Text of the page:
Contaminated land is a legacy from our past and results from residues left by activities such as waste disposal and industrial processes. In most cases the risks associated with living on such sites are low, however in extreme situations such land may pose a risk to health or the wider environment. The effects of land pollution on human health and on the environment will depend on the type and amount of contaminant involved. Consequently a site will only be legally determined as contaminated land when it has been scientifically shown that the amount of a particular contaminant present in the soil constitutes a significant threat to health or the wider environment.
Under Part IIA contaminated land is defined as: “Any land which appears to the Local Authority in whose area it is situated to be in such a condition, by means of substances in, on or under the land that;
(a) Significant harm is being caused or there is a significant possibility of such harm being caused
(b) Pollution of controlled waters is being, or is likely to be, caused.”
The assessment and management of contaminated land is based on the principles of risk assessment and looks at a Source-Pathway-Receptor relationship or pollutant linkage. These are defined as:
· Source is the contaminant in, on or under the land that has the potential to cause significant harm or pollution of controlled waters:
· Pathway is the route by which the contaminant can reach the receptor; and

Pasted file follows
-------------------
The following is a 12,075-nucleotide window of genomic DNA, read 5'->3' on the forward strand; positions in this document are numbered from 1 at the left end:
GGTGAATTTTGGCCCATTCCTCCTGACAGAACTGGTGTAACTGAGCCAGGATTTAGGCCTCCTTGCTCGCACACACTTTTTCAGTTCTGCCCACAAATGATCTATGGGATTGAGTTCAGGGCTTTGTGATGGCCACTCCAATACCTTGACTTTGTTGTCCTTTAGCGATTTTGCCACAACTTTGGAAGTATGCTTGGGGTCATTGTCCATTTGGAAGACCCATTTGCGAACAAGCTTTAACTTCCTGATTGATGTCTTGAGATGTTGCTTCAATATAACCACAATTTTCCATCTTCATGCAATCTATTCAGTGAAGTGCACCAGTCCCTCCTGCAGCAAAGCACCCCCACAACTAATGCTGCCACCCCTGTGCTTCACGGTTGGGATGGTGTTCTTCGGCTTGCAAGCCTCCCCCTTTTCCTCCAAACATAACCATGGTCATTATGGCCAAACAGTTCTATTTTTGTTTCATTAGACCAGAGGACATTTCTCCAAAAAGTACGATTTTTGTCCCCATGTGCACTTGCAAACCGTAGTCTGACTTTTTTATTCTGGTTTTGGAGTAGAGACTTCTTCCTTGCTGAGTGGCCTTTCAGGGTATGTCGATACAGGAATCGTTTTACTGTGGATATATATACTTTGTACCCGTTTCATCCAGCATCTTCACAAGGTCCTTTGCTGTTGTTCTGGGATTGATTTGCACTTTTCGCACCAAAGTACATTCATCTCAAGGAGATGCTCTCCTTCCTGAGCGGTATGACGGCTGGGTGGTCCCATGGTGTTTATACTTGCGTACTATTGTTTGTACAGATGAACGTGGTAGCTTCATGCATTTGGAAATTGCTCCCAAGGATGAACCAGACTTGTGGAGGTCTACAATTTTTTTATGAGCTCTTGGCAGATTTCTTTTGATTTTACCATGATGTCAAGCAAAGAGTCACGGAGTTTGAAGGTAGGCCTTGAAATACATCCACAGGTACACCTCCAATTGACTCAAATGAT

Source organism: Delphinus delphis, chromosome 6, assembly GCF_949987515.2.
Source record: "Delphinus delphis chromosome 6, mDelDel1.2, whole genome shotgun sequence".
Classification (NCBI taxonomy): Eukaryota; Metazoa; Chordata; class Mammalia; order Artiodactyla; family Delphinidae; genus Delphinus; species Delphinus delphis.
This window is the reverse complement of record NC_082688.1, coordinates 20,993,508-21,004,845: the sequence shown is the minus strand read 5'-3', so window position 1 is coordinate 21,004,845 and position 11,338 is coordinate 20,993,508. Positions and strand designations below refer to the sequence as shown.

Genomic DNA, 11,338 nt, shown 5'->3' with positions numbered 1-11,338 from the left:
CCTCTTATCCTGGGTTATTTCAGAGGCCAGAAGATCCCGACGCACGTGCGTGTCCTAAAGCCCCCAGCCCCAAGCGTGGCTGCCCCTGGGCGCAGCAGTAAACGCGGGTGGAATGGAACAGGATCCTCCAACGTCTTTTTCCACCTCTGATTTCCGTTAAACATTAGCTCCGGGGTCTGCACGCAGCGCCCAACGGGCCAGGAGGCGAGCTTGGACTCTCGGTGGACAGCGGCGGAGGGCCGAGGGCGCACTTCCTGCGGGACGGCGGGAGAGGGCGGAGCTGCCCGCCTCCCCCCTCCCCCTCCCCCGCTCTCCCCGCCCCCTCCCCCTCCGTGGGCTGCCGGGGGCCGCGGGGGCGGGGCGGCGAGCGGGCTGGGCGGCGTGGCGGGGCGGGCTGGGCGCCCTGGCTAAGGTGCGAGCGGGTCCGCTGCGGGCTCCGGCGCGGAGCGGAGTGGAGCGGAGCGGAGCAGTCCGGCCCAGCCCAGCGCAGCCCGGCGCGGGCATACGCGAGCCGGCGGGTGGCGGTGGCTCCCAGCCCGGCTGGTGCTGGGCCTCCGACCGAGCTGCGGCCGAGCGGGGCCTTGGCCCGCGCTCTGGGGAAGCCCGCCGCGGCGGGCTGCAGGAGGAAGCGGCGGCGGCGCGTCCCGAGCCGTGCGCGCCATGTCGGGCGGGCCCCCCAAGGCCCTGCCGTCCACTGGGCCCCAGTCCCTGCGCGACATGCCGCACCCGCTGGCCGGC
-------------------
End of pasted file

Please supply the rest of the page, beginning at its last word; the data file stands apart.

· Receptor is defined as living organisms, ecological systems or property that may be harmed.
Without a source-pathway-receptor pollutant linkage, there is considered to be no risk and the land in question cannot be determined to be contaminated land. Where land is determined as contaminated land, remediation (clean up) will be necessary to break the pollutant linkages by removing or treating the contaminant, removing or blocking the pathway or removing or protecting the receptor.
Contaminated land and planning
Part IIA of the Environmental Protection Act 1990 introduced a new regime for the identification and remediation of contaminated land. The purpose of this regime is to address the historical legacy of contaminated land which is not currently being addressed by any other legislation such as the Town and Country Planning Act 1990. For more information on how contaminated land relates to the planning process use the following link – Contaminated Land and Planning. The responsibility for administering and enforcing the Contaminated Land Regulations 2006 lies primarily with local authorities and the Environment Agency with input from several other organisations. Local authorities are required to take a strategic approach to inspecting land within their area that meets the definition of contaminated land (except in the case of radioactively contaminated land).
Contamination of land may be attributed to previous or current contaminative uses of the land, its proximity to other contaminated sites and waste landfills. However, contamination does not occur solely as a result of human activities and land can be contaminated by natural sources. In parts of Daventry district the underlying geology consists of Northamptonshire Sand with Ironstone, which may contain elevated concentrations of naturally occurring Arsenic. To obtain more information on the presence of Arsenic and its implications for the planning process use the following link:- Arsenic and Planning.
More information about contaminated land is available through the following links:
Daventry District Council’s Contaminated Land Strategy is available using the following link:-
If you have any queries regarding contaminated land click on the link below, provide us with your contact details and the nature of your enquiry and the Council's Contaminated Land Officer will contact you.